Exposing PseudoAstronomy

October 28, 2012

When You Worry that Any Bone Tossed Will Set Off Conspiracists: NASA Video on Fomalhaut b


Intro

Sorry the blog’s been a bit bare lately. As mentioned in my podcast, I’ve been very busy the last two months. Hopefully things will die down a bit in mid- to late-November after most of my stuff is due, such as three faculty applications.

Anyway, this is just a short, fun, and scary post ’bout a video that NASA’s animation group recently posted: “Zombie Fomalhaut b: Study of Hubble Data Revives a ‘Dead’ Exoplanet.”

Halloween

For those of you who live outside of normal society, three days from today is October 30, my father’s birthday, and the day after that is October 31, the Big Candy holiday of Halloween. The dead and scary and related are celebrated and ultra-conservative Christians protest it as worshipping a guy named Stan. Or maybe they left out the “a” and meant Satan. Anyway …

Fomalhaut b

Fomalhaut is a star – a rather bright star as seen from Earth that’s about 25 light-years away. It made headlines in 2008 with the potential discovery of an actually imaged planet around the star. Following convention, the planet was termed Fomalhaut b.

Fomalhaut b

Fomalhaut b

However, controversy came earlier this year when, despite the apparent solid observations in visible light, it was difficult if not impossible to be seen in infrared light. It should have been prominent in IR light (which is where most people actually go for direct-exoplanet imaging) because planets are “warm” and so glow relatively brightly in the IR while stars are much brighter in the visible. Hence, the lack of an IR detection raised some significant issues.

But, a recent reanalysis shows that it probably is real, it’s just smaller than previously thought. And follow-up observations are being made. That’s what you can get from the neat-o 2 min 08 sec video I linked to.

Conspiracy

If you watch the video, it’s obviously meant to be humorous and in the spirit common to Halloween in the US. But, if you watch the last 10 seconds, they show a disk-shaped 1950s-style UFO passing by Earth.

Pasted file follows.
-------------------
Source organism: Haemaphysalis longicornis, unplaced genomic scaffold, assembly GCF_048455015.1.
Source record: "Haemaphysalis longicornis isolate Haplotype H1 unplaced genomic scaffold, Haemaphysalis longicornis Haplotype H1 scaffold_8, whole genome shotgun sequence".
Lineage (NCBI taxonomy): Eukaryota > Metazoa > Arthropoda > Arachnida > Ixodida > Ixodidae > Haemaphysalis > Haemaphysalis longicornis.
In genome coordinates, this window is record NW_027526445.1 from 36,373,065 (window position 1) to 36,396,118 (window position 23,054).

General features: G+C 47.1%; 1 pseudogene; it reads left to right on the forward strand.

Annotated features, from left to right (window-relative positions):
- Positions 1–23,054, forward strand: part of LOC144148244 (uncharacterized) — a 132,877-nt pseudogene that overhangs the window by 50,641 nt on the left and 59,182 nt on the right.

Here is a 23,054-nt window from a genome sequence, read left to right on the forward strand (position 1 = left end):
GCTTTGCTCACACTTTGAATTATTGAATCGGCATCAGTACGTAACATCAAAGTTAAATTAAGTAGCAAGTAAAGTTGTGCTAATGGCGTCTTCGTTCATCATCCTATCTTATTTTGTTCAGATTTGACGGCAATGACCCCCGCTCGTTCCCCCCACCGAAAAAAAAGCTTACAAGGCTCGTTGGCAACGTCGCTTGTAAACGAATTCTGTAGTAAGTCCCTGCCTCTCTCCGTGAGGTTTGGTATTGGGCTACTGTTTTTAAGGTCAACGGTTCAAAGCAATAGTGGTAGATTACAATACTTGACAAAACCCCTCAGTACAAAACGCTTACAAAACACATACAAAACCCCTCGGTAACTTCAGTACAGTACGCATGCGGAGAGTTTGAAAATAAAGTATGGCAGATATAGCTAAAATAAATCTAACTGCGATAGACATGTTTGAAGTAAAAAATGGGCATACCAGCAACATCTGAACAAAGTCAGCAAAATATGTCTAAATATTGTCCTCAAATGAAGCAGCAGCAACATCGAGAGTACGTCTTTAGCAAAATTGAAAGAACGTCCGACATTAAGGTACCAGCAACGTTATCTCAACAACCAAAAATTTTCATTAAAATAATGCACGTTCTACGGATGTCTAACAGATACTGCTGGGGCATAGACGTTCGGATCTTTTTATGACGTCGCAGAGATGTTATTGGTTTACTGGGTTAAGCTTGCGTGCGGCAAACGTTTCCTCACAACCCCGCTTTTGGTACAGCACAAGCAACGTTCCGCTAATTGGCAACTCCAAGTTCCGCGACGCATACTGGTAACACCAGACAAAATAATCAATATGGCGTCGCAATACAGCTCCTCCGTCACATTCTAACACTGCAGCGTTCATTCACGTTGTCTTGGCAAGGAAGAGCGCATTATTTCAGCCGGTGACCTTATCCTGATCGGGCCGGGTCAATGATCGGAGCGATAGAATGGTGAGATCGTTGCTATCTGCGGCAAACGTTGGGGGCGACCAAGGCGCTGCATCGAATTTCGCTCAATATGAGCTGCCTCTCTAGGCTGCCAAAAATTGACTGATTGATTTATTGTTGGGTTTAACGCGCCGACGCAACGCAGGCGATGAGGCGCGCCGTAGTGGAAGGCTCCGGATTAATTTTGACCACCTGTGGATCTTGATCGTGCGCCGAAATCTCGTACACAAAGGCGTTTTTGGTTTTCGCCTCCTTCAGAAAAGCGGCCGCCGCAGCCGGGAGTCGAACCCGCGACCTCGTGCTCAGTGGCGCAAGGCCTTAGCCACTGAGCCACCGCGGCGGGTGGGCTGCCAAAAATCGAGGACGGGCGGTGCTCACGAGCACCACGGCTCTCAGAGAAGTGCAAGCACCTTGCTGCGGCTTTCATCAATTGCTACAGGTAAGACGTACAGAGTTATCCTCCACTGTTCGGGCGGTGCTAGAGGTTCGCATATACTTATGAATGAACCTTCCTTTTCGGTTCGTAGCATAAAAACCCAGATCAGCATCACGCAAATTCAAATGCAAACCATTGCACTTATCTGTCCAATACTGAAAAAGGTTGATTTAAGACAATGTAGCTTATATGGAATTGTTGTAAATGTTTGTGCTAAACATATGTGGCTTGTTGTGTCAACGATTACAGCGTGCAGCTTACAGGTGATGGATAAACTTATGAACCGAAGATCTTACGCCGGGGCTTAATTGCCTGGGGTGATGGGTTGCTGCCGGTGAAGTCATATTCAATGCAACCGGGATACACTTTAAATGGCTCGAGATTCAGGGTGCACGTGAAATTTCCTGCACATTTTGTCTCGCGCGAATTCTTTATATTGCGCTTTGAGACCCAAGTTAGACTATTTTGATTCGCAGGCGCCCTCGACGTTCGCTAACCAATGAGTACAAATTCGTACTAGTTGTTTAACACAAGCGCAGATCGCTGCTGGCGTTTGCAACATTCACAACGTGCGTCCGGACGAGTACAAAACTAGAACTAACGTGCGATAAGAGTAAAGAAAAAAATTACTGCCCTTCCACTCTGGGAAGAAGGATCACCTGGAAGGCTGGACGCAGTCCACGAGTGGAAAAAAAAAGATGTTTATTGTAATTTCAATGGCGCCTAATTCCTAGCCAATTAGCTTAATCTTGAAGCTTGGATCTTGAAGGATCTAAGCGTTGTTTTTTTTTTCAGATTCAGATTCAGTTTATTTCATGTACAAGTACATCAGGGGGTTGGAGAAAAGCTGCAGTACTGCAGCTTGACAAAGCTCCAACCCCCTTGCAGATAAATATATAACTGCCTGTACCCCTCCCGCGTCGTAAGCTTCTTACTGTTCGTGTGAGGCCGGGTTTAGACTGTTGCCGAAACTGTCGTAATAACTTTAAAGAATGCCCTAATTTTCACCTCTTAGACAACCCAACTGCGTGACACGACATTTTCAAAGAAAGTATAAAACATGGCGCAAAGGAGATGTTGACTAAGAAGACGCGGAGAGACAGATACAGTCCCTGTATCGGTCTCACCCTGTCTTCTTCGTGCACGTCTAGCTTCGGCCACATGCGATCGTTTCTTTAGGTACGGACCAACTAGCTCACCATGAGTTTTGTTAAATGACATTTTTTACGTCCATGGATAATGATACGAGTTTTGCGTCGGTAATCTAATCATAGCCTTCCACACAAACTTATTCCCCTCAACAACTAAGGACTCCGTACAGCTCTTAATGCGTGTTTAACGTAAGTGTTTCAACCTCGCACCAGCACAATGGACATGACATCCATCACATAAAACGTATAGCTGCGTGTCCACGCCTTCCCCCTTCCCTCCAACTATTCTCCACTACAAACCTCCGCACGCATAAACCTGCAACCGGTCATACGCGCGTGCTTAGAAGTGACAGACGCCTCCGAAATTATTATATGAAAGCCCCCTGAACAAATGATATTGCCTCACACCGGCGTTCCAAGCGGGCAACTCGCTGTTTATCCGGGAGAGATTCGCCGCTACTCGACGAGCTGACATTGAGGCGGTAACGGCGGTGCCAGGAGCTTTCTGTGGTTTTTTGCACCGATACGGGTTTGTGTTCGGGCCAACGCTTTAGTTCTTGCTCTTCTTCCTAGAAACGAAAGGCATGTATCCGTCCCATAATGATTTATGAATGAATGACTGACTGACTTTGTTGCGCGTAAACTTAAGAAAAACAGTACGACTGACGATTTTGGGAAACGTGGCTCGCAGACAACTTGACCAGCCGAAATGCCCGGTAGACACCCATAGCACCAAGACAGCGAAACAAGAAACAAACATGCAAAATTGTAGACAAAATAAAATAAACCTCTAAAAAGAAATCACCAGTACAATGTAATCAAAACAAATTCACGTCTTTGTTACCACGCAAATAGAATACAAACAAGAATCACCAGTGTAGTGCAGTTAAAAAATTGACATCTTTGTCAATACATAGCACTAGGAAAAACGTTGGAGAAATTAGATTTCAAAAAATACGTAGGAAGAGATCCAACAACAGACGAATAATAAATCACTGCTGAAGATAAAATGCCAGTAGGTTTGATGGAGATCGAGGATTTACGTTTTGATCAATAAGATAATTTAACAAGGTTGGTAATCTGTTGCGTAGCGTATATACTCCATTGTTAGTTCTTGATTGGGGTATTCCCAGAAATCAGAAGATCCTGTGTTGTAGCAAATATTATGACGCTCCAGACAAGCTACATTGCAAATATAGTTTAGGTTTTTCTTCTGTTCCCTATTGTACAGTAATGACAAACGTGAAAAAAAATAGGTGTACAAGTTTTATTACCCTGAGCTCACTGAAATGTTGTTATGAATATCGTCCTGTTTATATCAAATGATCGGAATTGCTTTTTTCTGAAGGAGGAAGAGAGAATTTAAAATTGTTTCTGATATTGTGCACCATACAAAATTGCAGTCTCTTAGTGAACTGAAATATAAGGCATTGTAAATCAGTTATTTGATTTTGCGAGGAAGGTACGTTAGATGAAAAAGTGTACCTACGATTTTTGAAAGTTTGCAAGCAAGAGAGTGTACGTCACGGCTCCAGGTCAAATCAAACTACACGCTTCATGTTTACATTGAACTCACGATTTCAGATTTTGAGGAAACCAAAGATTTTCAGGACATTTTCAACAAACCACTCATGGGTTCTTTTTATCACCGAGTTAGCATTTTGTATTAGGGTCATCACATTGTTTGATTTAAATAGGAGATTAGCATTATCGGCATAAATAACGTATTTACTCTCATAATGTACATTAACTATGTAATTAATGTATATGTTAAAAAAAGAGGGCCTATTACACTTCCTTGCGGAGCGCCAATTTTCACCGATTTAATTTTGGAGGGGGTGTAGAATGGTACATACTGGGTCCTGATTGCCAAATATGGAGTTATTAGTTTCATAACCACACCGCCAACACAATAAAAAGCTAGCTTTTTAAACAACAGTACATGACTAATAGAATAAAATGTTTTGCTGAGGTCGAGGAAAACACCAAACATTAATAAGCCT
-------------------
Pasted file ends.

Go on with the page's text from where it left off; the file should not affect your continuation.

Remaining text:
Yes, obviously it’s meant to be Halloween-y. But I guess when you’ve been listening to and watching conspiracy people for any length of time, you worry that ANY sort of thing like this from any “official” government body, especially NASA, is going to be latched onto and taken as an admission or a leak or whatever to support their ideas.

Take John Glenn. He appeared on an episode of Frasier and he stated:

“Back in those glory days, I was very uncomfortable when they asked us to say things we didn’t want to say and deny other things. Some people asked, you know, were you alone out there? We never gave the real answer, and yet we see things out there, strange things, but we know what we saw out there. And we couldn’t really say anything. The bosses were really afraid of this, they were afraid of the War of the Worlds type stuff, and about panic in the streets. So, we had to keep quiet. And now we only see these things in our nightmares or maybe in the movies, and some of them are pretty close to being the truth.”

Richard C. Hoagland, Face-on-Mars-guy extraordinaire, has used this many times to support his conspiracy claims. And yet, if you actually WATCH the episode, the entire point was to show the comedy of an argument between two of the show’s main characters, Roz and Frasier, that they are so self-absorbed in their own squabbling that they miss the sensational statement by John Glenn.

Conspiracists such as Hoagland, Mike Bara, or David Wilcock miss the entire point that this was a scripted show and not an off-the-cuff admission of ET life. Expat over at the Dork Mission blog has a good summary and goes into a bit more detail about this than I do above.

Final Thoughts

To return to my point, the NASA video is funny, and it shows how science works: This is a process of finding evidence to support a claim, testing it, and trying to figure out what’s really going on. The video was released just a few days ago obviously in the spirit of a US holiday. But just as the Frasier show was clearly scripted comedy but was used by UFO nuts, I worry that a few animation guys having fun may also be used by conspiracy / UFO folks to support their own claims.

September 26, 2012

What’s a Skeptic?